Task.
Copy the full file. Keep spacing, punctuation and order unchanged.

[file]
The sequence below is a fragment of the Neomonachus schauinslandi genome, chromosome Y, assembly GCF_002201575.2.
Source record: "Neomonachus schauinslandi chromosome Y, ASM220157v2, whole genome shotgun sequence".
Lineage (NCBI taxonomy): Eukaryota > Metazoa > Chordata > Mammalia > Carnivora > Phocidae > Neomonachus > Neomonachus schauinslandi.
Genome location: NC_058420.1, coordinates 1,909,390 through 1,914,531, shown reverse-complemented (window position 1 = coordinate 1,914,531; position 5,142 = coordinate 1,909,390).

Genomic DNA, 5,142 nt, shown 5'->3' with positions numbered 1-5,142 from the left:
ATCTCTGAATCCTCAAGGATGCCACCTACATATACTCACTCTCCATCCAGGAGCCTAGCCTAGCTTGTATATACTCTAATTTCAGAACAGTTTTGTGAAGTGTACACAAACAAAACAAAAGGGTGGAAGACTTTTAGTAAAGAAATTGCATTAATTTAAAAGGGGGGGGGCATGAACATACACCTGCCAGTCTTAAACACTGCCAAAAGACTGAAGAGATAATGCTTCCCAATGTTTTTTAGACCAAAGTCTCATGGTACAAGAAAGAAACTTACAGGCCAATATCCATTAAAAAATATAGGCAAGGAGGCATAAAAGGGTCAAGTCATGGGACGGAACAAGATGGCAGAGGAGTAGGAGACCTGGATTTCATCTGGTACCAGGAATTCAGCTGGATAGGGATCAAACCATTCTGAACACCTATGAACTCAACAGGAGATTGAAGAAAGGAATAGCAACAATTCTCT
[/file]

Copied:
The sequence below is a fragment of the Neomonachus schauinslandi genome, chromosome Y, assembly GCF_002201575.2.
Source record: "Neomonachus schauinslandi chromosome Y, ASM220157v2, whole genome shotgun sequence".
Lineage (NCBI taxonomy): Eukaryota > Metazoa > Chordata > Mammalia > Carnivora > Phocidae > Neomonachus > Neomonachus schauinslandi.
Genome location: NC_058420.1, coordinates 1,909,390 through 1,914,531, shown reverse-complemented (window position 1 = coordinate 1,914,531; position 5,142 = coordinate 1,909,390).

Genomic DNA, 5,142 nt, shown 5'->3' with positions numbered 1-5,142 from the left:
ATCTCTGAATCCTCAAGGATGCCACCTACATATACTCACTCTCCATCCAGGAGCCTAGCCTAGCTTGTATATACTCTAATTTCAGAACAGTTTTGTGAAGTGTACACAAACAAAACAAAAGGGTGGAAGACTTTTAGTAAAGAAATTGCATTAATTTAAAAGGGGGGGGGCATGAACATACACCTGCCAGTCTTAAACACTGCCAAAAGACTGAAGAGATAATGCTTCCCAATGTTTTTTAGACCAAAGTCTCATGGTACAAGAAAGAAACTTACAGGCCAATATCCATTAAAAAATATAGGCAAGGAGGCATAAAAGGGTCAAGTCATGGGACGGAACAAGATGGCAGAGGAGTAGGAGACCTGGATTTCATCTGGTACCAGGAATTCAGCTGGATAGGGATCAAACCATTCTGAACACCTATGAACTCAACAGGAGATTGAAGAAAGGAATAGCAACAATTCTCT